Custom PC, Issue 160

Custom PC Issue 160This month’s edition of Custom PC includes, as usual, my five-page Hobby Tech column covering the Dremel 3000 Four-Star Kit, the CHIP and PocketCHIP microcomputers, and the conclusion of the Arduino-versus-Arduino saga – in a happy ending, I’m thrilled to say.

Rotary tools like the Dremel 3000 are one of those things you don’t think you need until you get one. It’s been a long time since I played with a proper Dremel-branded example, and this month’s review was a fantastic excuse to get myself up to speed with the changes the platform has enjoyed.

Ignoring the poor-quality ‘toolbox’ the kit comes in, I was particularly excited by the EZ-SpeedClic system. My original Dremel-like tool – a Black & Decker Wizard – had long been abandoned after frustrations with the tiny screw which attaches cut-off and grinding discs to the equally tiny mandrel. EZ-SpeedClic does away with that: the discs’ reinforced centres just twist and snap onto a clever sprung holder. Coupled with some shiny new accessories, I could see why people might want to upgrade from older or rival models.

The CHIP and PocketCHIP, meanwhile, came as more of a surprise. Like many, I was dismissive of NextThingCo’s inaugural crowdfunding campaign; the idea of a $9 fully-functional microcomputer when the Raspberry Pi had only just got the things down below $30 seemed laughable, and many in the industry suggested it was an outright fraud or at least a loss-leader to be offset by future sales at a higher price.

Proving the critics wrong, though, NextThingCo launched the $9 CHIP – albeit requiring add-on cables and adaptors to get a picture out of the thing – and followed it up with the PocketCHIP, an open hardware proof-of-concept which turns the CHIP into a surprisingly capable hand-held computer straight out of the early 90s.

Finally, regular readers will remember my coverage of the legal battle between Arduino.cc and Arduino.org which had given birth to the Genuino trademark, and the follow-up piece in Issue 159 covering Pimoroni’s decision to drop all Arduino and Genuino products as a result. The final page of this month’s column is, hopefully, the last I will have to write on that particular topic: the two companies have agreed to settle their disputes, join forces, and work together under a single Arduino brand – meaning, of course, that Genuino-branded products are likely to vanish from the market in due course.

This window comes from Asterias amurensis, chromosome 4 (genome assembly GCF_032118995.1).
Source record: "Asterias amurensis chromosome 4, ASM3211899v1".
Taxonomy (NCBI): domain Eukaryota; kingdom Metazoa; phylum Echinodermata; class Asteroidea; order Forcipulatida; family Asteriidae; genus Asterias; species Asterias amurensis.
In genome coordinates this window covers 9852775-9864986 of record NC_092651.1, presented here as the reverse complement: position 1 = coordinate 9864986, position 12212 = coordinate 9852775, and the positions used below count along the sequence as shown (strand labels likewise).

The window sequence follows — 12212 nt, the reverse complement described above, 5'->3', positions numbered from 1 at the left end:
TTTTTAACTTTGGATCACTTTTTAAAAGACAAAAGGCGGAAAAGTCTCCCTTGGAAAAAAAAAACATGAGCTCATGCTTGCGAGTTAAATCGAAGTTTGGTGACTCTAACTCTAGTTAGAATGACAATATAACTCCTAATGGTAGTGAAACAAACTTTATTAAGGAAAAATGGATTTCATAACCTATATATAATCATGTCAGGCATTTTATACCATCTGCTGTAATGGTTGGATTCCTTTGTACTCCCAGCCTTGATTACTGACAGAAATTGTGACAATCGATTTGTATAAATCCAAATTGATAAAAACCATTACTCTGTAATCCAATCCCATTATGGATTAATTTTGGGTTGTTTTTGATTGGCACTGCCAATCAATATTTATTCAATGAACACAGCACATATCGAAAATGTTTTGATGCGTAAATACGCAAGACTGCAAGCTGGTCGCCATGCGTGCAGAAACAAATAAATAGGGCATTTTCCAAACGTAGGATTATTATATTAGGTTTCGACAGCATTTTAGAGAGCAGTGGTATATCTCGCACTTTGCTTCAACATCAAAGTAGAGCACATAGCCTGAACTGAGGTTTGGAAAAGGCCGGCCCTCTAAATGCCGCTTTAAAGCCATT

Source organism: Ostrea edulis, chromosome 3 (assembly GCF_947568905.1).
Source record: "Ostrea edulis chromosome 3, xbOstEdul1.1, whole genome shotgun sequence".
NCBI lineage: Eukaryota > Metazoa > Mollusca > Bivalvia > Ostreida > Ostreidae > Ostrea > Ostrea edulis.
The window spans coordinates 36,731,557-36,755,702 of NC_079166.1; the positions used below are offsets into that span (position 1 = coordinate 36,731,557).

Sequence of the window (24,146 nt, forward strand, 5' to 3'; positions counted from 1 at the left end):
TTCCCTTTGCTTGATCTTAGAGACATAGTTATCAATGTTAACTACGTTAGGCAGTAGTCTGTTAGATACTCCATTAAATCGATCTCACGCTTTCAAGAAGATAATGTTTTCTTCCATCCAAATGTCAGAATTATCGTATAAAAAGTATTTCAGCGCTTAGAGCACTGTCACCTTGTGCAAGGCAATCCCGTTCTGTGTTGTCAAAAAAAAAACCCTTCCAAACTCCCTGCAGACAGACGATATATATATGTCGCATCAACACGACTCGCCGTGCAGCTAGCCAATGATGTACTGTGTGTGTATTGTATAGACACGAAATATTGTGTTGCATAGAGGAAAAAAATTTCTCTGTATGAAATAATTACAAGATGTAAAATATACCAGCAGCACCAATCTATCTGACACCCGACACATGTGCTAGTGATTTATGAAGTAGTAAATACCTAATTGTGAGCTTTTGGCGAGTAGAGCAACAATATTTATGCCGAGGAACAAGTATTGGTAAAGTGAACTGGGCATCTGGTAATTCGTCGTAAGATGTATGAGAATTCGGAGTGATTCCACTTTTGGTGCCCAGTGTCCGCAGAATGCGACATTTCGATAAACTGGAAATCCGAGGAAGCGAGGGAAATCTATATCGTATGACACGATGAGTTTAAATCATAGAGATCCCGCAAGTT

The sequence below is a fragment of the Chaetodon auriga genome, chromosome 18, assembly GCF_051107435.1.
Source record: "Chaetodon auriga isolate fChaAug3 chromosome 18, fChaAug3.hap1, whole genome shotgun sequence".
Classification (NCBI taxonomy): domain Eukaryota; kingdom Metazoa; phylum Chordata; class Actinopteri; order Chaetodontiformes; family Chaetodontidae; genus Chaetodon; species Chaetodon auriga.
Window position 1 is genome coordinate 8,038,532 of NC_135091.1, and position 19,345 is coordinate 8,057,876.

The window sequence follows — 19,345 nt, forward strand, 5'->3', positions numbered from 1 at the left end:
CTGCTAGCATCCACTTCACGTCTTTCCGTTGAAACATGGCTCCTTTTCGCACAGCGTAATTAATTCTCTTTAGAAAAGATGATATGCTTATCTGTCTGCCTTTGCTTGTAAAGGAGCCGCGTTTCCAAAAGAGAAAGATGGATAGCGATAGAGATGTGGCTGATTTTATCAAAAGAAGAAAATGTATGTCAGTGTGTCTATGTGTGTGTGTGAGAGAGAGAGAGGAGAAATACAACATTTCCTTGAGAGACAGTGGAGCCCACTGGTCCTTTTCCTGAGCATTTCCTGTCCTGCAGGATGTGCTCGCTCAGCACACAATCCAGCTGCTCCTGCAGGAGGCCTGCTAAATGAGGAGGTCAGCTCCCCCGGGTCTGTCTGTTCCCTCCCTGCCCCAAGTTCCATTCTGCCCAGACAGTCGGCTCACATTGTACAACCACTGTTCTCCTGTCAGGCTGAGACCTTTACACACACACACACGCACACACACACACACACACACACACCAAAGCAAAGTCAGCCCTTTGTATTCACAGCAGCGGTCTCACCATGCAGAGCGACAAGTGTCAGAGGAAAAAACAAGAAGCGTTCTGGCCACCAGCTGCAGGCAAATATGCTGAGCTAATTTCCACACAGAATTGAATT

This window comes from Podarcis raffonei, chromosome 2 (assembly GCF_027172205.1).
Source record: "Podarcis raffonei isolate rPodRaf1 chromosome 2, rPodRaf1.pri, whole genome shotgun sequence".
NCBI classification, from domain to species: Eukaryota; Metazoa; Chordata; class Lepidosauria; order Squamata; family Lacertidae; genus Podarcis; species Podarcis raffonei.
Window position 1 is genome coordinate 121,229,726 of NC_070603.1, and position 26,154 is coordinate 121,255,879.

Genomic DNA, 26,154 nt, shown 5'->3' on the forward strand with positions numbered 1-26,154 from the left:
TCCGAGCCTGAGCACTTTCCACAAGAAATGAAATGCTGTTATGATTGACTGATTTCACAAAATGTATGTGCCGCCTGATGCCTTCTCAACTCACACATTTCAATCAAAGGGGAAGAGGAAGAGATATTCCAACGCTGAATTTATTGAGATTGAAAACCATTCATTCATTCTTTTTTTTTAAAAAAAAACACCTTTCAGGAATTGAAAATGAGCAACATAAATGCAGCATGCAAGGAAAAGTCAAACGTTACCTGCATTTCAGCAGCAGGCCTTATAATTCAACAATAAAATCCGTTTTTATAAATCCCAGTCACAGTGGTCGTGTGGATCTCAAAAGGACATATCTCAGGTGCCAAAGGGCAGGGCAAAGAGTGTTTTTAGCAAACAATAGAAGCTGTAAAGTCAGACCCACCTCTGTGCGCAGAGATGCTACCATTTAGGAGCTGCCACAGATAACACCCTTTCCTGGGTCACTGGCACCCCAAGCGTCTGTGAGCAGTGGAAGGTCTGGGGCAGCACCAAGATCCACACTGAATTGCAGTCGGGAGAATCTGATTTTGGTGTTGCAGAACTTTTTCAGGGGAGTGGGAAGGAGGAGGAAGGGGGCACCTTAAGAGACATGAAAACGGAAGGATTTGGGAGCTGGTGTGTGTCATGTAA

All this, and stuff written by people other than myself, can be found at your local newsagent, supermarket, or on the electronic shelf substitutes of services such as Zinio.

Custom PC Magazine, Issue 158

Custom PC Magazine Issue 158This month, my regular Hobby Tech column is interview-heavy. You’ll find two pages dedicated to Grant Macaulay of Theo Lasers, another two to Barry Getty of the Dark Water Foundation, and a final page reviewing the Genuino Zero microcontroller simply for a change of pace.

First, Grant. I met Grant at the recent Maker Faire UK, where he was showcasing prototypes of the Theo Laser laser cutters. These devices immediately caught my eye: rather than the usual red or beige metal, the cases were made from unfinished laser-cut wood. Each housed a low-power diode laser, and the top-end model was set to retail for around £1,000. A few months later Grant was getting ready to hit the go-live button on a Kickstarter campaign to fund the project, and kindly took some time to walk me through his hopes for Theo Lasers – not to mention the thinking behind his decision to release everything from the hardware designs to the source code under a permissive, open-source licence.